Note: A video of this sermon is available here.
Here’s a joke:
It was the middle of Shabbat morning services, and the rabbi noticed that old Irv Cohen was asleep in the third row. So he elbowed the Temple President and said, “Cohen is asleep again. Go wake him up!”
The President answered: “That’s not fair.”
So the rabbi replied, “What do you mean? Go wake him up!”
To which the president answered again, “That’s not fair.”
Now the rabbi was frustrated: “This is a synagogue, not a bedroom. Cohen can’t sleep through my sermon. Go wake him up!”
And the president answered simply: “That’s not fair. YOU put him to sleep. YOU wake him up.”
The joke about rabbis seems to be that they talk a little too much. This week’s Torah portion proves that Moses was truly the first rabbi, in that he was capable of talking for extended periods of time.
Here’s what I mean: After 40 years of wandering, our people are now standing, ready to cross over the Jordan river into the Promised Land. But Moses knows something very important. He knows that he is not going with them. As you may remember, Moses was punished by God that he cannot enter the Promised Land. He has the opportunity to stand up on a mountaintop and see the land. But he’s not going to accompany the people there, and he’s not going to be there to help them set up their new society.
So Moses takes it upon himself to give them some advice. Lots of advice. A whole book’s worth of advice, in fact, that we call the book of Deuteronomy. This last book of the Torah will consist of several speeches given by Moses – in which he’ll recount past events, go back over the places they’ve been, and give laws and advice for the people as they set up their new society in the land of Israel.
In Hebrew, we call this book D’varim, which means “Words.” Because it starts by saying, “Eleh had’varim – these are the words that Moses spoke.”
The irony of Moses giving 3 long speeches is that he is not really a public speaker. Back in Exodus, when God first came to Moses to lead the Jewish people, Moses said– Lo ish d’varim anochi – “I am not a man of words.”
But now, our man of few words has become a man of many words.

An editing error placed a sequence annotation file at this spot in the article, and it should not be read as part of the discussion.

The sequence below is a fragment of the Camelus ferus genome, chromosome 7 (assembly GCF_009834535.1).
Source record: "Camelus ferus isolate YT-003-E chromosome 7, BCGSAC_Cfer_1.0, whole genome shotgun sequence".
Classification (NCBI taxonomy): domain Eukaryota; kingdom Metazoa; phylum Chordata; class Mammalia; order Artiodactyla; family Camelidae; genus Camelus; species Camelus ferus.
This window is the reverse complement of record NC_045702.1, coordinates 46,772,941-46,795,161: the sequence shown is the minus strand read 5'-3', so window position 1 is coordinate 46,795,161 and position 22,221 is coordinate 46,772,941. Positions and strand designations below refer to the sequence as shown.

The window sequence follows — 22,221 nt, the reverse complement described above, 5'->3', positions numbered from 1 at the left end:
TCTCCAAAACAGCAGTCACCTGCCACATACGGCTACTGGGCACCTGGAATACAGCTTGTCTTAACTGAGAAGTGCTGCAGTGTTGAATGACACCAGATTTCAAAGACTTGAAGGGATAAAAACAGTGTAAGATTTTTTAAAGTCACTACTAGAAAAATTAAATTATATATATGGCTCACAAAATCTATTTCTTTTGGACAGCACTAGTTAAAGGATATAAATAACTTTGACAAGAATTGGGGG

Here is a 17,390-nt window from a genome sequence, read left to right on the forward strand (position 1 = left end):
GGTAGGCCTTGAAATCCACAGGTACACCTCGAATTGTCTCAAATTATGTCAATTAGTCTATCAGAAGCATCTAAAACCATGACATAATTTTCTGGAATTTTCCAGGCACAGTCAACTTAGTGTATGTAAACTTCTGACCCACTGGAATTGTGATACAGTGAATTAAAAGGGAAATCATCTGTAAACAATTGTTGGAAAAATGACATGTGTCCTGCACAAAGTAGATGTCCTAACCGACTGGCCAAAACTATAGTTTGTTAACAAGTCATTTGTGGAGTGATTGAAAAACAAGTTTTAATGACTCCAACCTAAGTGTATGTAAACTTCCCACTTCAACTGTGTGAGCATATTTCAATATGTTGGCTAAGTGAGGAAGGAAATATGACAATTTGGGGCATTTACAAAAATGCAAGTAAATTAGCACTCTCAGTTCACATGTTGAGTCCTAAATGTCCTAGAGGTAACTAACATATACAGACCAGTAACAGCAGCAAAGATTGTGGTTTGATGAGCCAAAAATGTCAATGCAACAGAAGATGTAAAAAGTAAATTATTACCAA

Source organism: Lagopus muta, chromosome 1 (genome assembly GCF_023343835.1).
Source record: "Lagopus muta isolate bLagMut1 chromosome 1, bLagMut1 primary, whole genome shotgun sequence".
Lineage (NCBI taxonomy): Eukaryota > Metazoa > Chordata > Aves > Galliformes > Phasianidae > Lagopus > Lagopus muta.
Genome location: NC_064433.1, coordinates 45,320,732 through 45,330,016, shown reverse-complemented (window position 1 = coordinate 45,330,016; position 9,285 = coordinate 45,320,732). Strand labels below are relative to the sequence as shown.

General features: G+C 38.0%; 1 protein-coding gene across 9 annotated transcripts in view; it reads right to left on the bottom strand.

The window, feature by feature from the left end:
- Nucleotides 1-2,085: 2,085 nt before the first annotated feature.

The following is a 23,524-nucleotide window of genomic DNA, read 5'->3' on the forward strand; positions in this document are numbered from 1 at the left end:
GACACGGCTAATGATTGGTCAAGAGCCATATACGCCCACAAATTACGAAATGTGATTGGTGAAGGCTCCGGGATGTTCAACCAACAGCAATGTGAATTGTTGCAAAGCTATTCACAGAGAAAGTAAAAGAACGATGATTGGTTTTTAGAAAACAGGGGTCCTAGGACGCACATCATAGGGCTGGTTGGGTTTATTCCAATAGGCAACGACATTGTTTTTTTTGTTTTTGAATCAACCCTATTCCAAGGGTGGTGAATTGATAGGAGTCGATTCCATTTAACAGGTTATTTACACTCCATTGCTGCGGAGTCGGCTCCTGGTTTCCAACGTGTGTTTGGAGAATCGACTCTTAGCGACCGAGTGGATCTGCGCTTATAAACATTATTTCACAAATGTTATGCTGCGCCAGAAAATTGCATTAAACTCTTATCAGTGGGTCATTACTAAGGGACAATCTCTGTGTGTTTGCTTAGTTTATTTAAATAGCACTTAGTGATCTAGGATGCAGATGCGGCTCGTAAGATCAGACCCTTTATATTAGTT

But there’s another layer here. And for that, we need to know that the word d’varim doesn’t only mean “words.” It also means “deeds” or “actions.”
And while Moses may not have been a man of words, he was most definitely a man of deeds. Here is a leader who devoted his entire life and every bit of his energy to his people. He went to Pharaoh. He parted the red sea. He climbed Sinai and brought back the Torah. He led the people through the Wilderness. And now they all lend him their ears because they know after 40 years that he is the real deal.
Moses is an example for us as Jews because he values D’varim – he values both words and deeds.
As Jews, we are people of words. The the name that was given to us in the medieval Islamic world was Am HaSefer – people of the book. We are people of the book because we find meaning by delving into ancient texts – by reading what our ancestors had to say hundreds and thousands of years ago, and challenging ourselves to find relevance in those texts for our own lives.
But we’re not only people of words. We are also people of actions. The basic unit of Jewish life is not words, and it’s not really beliefs either. It is mitzvot – commandments. The Jewish things that we do define the Jewish lives that we live.
There is a passage in the mishnah, that has made its way into the daily morning service, that begins:
Elu d’varim she’ein lahem shiur – These are the d’varim (the actions or deeds) whose worth cannot be measured. And it goes on to list them:
- Honouring your father and mother
- Engaging in acts of compassion
- Study Torah
- Welcoming the stranger
- Visiting the sick
- Celebrating with the wedding couple
- Burying the dead
- And making peace
These are, in many ways, the most basic acts of Jewish communal life – celebration, mourning, study and prayer, and building relationships. When we live our lives in these ways, then we are building strong community, we are there for each other, and we can work deepen our own sense of self worth, and our own connection with God. Those are tasks that never end, which is why the passage refers to them as d’varim she’ein lahem shiur – actions with unlimited worth.
So maybe that’s what Moses means to say to us as he stands on the shore of the Jordan river. That the words we speak, and the ways that we relate to one another and to God really matter. That we have the power to effect goodness in each other’s lives and in the world, by being concerted and thoughtful about how we live our lives.
That’s an extraordinary power and an extraordinary responsibility that Judaism places on us. But it’s also an extraordinary privilege – to be a source of goodness and blessing to those around us.
On this Shabbat, may we recognize that responsibility and may we embrace that privilege.
May we recognize that our d’varim – our words and our actions – really do matter in the world.
Here is a video podcast of the sermon I delivered this past Shabbat on religious extremism.